Two months after being put down, a little shih tzu named Rollie is still causing big problems for – and leading to some positive changes in — Carson City, Nevada.
On July 25, Jeraldine Archuleta’s lost dog was picked up and brought into Carson City Animal Services.
The next day, Archuleta tried to retrieve the dog but was told she needed to pay $100 within 72 hours.
Archuleta couldn’t come up with the money, and her requests for more time were denied. Rollie was euthanized by the shelter five days later.
The heartbroken pet owner wrote a letter to the editor about the incident to the Nevada Appeal, and its publishing prompting widespread public outrage. Last month, Gail Radtke, the manager of Carson City Animal Services, was fired. A health inspector was put in charge of the facility temporarily, and a second health department staff member was assigned to monitor front desk personnel.
All shelter staff are undergong new training, and policies are being reviewed as the city tries to ”refocus the directions and goals” of the department, it said in a press release.
This week, city supervisors voted to pay Archuleta $41,500 to settle a lawsuit she filed over Rollie’s euthanasia, according to the Reno Gazette Journal
Meanwhile another lawsuit is pending against the city, filed by Radtke, who says she was defamed and unfairly ousted from her job because of public outrage over Rollie’s death.
Posted by jwoestendiek September 25th, 2013 under Muttsblog.
Tags: animal control, animal services, animals, carson city, director, dog, dogs, euthanasia, euthanized, fired, lawsuit, nevada, owner, pets, policies, rollie, shelter, shih-tzu, training, waiting period
A trooper agreed to tie the dogs to the bumper of a patrol car, but within 30 minutes, the trooper drove off to another call, dragging one of the dogs behind him.
Terry’s dog Lois had to be euthanized after suffering a broken pelvis and spine, according to the Albany Times Union.
The second dog survived.
“The trooper feels terrible,” said State Police Capt. William Keeler. “The owner is rightly upset.”
“I do plan on seeking justice for Lois,” said Terry, who was charged with driving with a suspended licensed. “She was the only innocent victim here.”
The incident happened Saturday as State Police conducted a roadblock to check on whether drivers were wearing seatbelts.
Terry, after he was stopped, was worried his dogs would overheat in his pickup truck, and asked a trooper if they could be let out. Because it was a shaded area, officials said, the trooper tied the dogs to his patrol car’s rear bumper, using the dog’s leashes.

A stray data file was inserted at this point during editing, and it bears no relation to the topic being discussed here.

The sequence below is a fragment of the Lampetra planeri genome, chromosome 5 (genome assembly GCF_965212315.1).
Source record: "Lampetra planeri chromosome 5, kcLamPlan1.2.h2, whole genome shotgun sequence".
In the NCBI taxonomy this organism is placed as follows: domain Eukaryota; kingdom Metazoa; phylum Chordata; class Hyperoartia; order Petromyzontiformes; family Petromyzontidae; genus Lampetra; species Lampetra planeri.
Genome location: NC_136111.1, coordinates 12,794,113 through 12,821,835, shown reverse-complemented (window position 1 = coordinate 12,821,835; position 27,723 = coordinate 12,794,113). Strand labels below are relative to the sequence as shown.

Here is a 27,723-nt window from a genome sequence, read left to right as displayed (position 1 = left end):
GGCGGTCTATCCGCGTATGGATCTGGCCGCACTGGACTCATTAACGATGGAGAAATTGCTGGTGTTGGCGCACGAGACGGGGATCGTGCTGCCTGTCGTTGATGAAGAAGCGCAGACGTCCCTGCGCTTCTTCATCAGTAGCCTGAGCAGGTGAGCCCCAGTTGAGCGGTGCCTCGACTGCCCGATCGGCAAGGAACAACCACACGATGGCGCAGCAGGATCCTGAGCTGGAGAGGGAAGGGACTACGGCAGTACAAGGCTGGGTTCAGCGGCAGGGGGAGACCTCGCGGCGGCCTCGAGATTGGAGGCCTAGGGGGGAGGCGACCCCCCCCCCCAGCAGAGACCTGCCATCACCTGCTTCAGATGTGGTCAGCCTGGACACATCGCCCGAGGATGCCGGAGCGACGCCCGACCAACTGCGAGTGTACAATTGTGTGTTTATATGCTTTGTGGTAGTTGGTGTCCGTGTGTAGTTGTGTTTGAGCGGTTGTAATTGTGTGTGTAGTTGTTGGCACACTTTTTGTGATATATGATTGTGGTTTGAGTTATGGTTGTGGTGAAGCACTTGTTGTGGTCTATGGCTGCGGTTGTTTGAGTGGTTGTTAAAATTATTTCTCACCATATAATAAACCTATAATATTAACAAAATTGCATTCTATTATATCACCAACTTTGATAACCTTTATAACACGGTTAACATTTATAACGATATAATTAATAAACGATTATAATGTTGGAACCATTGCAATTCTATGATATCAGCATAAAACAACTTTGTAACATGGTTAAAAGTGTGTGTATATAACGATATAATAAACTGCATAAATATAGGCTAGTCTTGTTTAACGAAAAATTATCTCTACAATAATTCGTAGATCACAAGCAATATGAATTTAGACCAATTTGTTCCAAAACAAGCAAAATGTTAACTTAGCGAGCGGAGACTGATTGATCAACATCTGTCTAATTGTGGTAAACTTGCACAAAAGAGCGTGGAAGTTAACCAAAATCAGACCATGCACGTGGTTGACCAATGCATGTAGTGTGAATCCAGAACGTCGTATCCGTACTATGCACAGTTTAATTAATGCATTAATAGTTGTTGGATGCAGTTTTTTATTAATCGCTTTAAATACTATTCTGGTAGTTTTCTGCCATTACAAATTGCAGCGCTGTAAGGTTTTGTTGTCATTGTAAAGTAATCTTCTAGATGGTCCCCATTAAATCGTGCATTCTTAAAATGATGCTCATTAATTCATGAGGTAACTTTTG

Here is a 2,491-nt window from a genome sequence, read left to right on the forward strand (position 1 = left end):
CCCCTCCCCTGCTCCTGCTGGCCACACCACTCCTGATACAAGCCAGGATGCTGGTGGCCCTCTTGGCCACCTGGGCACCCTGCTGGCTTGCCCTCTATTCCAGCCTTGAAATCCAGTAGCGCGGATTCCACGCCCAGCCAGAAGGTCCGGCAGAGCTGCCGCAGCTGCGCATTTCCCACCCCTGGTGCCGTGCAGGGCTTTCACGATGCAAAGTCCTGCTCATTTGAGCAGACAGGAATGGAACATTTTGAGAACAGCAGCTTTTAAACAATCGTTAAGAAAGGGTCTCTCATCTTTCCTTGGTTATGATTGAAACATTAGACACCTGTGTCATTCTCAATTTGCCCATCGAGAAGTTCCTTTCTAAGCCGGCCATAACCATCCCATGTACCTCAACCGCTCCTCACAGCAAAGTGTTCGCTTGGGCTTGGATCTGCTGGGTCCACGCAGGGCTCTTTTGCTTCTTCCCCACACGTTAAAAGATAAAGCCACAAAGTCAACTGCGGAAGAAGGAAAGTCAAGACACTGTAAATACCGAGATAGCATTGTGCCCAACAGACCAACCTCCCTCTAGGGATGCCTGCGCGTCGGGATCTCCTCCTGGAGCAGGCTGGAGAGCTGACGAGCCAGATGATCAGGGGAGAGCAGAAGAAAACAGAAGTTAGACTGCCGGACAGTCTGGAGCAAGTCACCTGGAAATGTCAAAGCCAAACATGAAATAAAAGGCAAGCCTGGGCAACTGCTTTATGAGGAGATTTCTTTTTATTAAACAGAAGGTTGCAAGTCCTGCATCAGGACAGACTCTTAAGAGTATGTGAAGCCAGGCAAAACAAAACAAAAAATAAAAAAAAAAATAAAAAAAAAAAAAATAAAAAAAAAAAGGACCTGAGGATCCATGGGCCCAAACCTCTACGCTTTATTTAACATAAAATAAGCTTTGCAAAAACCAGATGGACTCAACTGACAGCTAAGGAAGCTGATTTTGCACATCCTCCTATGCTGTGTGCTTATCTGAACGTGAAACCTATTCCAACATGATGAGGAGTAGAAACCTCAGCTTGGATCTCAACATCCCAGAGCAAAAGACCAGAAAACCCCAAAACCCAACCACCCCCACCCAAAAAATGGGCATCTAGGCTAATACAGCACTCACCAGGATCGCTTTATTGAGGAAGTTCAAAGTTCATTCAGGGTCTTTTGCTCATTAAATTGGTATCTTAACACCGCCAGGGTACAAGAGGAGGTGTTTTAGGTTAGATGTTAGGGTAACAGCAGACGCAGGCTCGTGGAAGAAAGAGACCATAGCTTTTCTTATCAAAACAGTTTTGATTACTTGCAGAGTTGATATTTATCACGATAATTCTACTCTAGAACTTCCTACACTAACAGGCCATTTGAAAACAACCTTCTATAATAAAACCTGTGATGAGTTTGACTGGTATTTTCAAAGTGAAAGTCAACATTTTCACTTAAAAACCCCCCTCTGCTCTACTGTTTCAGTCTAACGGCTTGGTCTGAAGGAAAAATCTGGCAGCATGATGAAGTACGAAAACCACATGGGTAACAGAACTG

When Terry learned he was being arrested for having a suspended license, he called his parents to pick up the dogs. Authorities said that the trooper, seeing Terry’s family had arrived, assumed they had taken the dogs when he returned to his vehicle and sped off to another call.
“He was under the belief that the dogs had been unsecured,” a state police spokesman said. “He proceeded approximately 10 feet. Unfortunately, the dogs were still secured.”
While the leash of the second dog, Liz, detached as the patrol car pulled away, the leash securing Lois to the patrol car did not. She was pulled under the Ford Crown Victoria cruiser and was run over by its rear wheels.
An internal investigation is being conducted, and the trooper will remain on duty pending its results.
When the accident occurred, Terry was handcuffed in a patrol car parked in front of the one to which his dogs were tied.
“I heard the screech of the car taking off,” he said. “I was in the cop car. There was nothing I could do. I was screaming ‘Get me out of here!’ A cop came over and let me out. I ran over and held Lois. I knew something was wrong. Lois was crying, and her legs weren’t moving,”
Another trooper picked her up and took her and Terry to the Latham Emergency Clinic, where veterinarians recommended euthanasia.
(Photo: Lori Van Buren / Times Union)
Posted by jwoestendiek June 7th, 2013 under Muttsblog.
Tags: animals, car, crushed, dogs, dragged, euthanized, james terry, law enforcement, leashed, liz, lois, overheated, patrol, pets, police, roadblock, siberian huskies, state, stop, tethered, tied, traffic, troopers
“In all my years of doing rescue, I’ve seen a lot of things but I’ve never seen a dog in such horrific condition,” said Rachel Farmer, president and director of Boston Buddies, a rescue group dedicated to saving terriers in southern California.
“How anybody can do this is just beyond me,” Farmer told NBC 4 in Los Angeles.
The dog was found in El Monte and dropped off at a Baldwin Park shelter on May 29. Due to the extent of his injuries, he was euthanized the next day. He did have a microchip, showing he was registered in a Midwestern state.